Ben wrote:Certainly go with being aware and equanimous with quality of the state of mind without any attempt to change it.
Ben is on the right track here with regard to proper attention to these "mood states"/mind states. Satipatthana
is the treatment and the cure.
And, yes, I'm sure there are several of us here who are familiar with what you are talking about in re: mood states. They can arise due to an association — either through verbal stimulation or from having viewed some similar occurrence that stimulates "feeling" (meaning vedana
, or a remembered mind state sensation) and associated memories with that "feeling." It's like when you hear a song that you used to listen to five, ten, or fifteen years ago and it invokes a sense of the past, bringing with it recollections and the general mental mood or mind-state that you experienced back then. We call it "nostalgia." Although what you are speaking about is more associated with the recollection of the mind state experienced in the past and how that mind state is recreated in the present.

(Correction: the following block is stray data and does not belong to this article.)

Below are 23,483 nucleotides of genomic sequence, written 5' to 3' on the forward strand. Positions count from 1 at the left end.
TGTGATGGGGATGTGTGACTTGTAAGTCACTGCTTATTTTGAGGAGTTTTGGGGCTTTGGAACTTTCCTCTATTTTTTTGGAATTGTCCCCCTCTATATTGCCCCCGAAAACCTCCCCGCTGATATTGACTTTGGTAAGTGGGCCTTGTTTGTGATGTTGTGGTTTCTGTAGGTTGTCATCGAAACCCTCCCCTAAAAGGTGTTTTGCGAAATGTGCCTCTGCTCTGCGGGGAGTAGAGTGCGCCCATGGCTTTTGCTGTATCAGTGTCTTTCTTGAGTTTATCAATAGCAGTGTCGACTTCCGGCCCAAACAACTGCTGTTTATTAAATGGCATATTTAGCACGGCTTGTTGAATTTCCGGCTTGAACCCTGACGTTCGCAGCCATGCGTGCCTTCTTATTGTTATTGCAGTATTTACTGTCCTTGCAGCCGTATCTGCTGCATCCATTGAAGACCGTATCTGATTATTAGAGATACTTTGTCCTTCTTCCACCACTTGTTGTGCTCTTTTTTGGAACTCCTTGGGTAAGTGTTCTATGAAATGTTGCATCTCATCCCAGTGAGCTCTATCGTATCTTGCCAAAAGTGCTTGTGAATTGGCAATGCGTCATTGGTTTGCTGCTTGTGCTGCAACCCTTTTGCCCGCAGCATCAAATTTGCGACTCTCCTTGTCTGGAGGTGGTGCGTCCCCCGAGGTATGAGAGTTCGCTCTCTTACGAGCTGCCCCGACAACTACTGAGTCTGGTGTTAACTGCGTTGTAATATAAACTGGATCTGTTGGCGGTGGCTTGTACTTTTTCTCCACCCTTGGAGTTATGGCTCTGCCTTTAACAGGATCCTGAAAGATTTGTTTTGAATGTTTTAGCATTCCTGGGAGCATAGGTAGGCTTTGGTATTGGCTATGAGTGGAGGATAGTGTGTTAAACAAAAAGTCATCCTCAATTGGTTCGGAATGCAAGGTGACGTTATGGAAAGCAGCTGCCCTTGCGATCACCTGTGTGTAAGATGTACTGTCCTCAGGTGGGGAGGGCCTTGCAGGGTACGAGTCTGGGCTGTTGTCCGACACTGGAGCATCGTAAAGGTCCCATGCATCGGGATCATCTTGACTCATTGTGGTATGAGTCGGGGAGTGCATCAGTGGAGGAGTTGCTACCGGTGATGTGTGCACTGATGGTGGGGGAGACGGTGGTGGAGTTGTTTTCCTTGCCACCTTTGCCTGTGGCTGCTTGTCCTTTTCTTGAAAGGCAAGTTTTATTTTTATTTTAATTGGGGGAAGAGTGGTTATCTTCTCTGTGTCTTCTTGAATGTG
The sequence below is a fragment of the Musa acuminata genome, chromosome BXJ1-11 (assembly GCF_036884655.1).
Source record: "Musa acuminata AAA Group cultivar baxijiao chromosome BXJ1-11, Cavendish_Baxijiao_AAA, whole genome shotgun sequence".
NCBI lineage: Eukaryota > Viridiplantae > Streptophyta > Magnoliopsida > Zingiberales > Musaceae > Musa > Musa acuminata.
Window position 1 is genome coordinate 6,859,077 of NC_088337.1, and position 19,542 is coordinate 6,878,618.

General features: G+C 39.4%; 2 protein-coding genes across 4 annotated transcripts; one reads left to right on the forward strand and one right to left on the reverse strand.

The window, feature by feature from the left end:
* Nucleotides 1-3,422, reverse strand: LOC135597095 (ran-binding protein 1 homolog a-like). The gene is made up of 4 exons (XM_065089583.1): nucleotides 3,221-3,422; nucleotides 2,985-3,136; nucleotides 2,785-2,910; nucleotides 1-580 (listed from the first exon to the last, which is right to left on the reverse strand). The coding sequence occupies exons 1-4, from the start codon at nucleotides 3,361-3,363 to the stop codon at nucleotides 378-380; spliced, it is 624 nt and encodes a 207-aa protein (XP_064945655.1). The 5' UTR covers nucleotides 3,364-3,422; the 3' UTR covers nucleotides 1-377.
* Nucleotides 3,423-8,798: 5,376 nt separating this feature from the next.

If you understand what I'm saying here, then you will understand that these mind states are to be viewed in the same way that all phenomena are to be viewed: with equanimity in light of their three characteristics: anicca
, and anatta
. When that realization breaks through to conscious attention and comprehension, whatever fascination the mind may have with such mind states will break up and pass away.
"The gift of truth exceeds all other gifts" — Dhammapada, v. 354 Craving XXIV